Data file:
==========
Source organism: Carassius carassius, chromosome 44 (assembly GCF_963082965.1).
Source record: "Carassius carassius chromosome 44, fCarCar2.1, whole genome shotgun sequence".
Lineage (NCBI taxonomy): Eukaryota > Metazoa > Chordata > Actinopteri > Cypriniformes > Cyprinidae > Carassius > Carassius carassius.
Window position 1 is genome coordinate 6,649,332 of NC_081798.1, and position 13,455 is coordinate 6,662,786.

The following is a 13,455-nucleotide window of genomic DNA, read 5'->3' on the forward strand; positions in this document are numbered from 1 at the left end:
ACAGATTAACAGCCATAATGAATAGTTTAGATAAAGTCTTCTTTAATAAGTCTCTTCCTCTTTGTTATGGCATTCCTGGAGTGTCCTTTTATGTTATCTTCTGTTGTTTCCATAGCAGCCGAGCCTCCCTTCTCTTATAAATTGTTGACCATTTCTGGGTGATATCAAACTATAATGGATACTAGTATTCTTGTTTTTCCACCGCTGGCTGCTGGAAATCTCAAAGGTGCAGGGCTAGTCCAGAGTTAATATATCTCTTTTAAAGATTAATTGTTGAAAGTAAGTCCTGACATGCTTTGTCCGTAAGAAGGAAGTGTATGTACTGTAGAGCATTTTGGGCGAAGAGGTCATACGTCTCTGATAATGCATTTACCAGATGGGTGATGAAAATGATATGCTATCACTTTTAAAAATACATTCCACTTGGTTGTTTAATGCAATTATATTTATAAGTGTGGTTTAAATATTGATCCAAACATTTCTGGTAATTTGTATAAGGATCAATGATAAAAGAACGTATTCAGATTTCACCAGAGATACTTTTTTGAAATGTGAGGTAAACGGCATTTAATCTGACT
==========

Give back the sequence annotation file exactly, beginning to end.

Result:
Source organism: Carassius carassius, chromosome 44 (assembly GCF_963082965.1).
Source record: "Carassius carassius chromosome 44, fCarCar2.1, whole genome shotgun sequence".
Lineage (NCBI taxonomy): Eukaryota > Metazoa > Chordata > Actinopteri > Cypriniformes > Cyprinidae > Carassius > Carassius carassius.
Window position 1 is genome coordinate 6,649,332 of NC_081798.1, and position 13,455 is coordinate 6,662,786.

The following is a 13,455-nucleotide window of genomic DNA, read 5'->3' on the forward strand; positions in this document are numbered from 1 at the left end:
ACAGATTAACAGCCATAATGAATAGTTTAGATAAAGTCTTCTTTAATAAGTCTCTTCCTCTTTGTTATGGCATTCCTGGAGTGTCCTTTTATGTTATCTTCTGTTGTTTCCATAGCAGCCGAGCCTCCCTTCTCTTATAAATTGTTGACCATTTCTGGGTGATATCAAACTATAATGGATACTAGTATTCTTGTTTTTCCACCGCTGGCTGCTGGAAATCTCAAAGGTGCAGGGCTAGTCCAGAGTTAATATATCTCTTTTAAAGATTAATTGTTGAAAGTAAGTCCTGACATGCTTTGTCCGTAAGAAGGAAGTGTATGTACTGTAGAGCATTTTGGGCGAAGAGGTCATACGTCTCTGATAATGCATTTACCAGATGGGTGATGAAAATGATATGCTATCACTTTTAAAAATACATTCCACTTGGTTGTTTAATGCAATTATATTTATAAGTGTGGTTTAAATATTGATCCAAACATTTCTGGTAATTTGTATAAGGATCAATGATAAAAGAACGTATTCAGATTTCACCAGAGATACTTTTTTGAAATGTGAGGTAAACGGCATTTAATCTGACT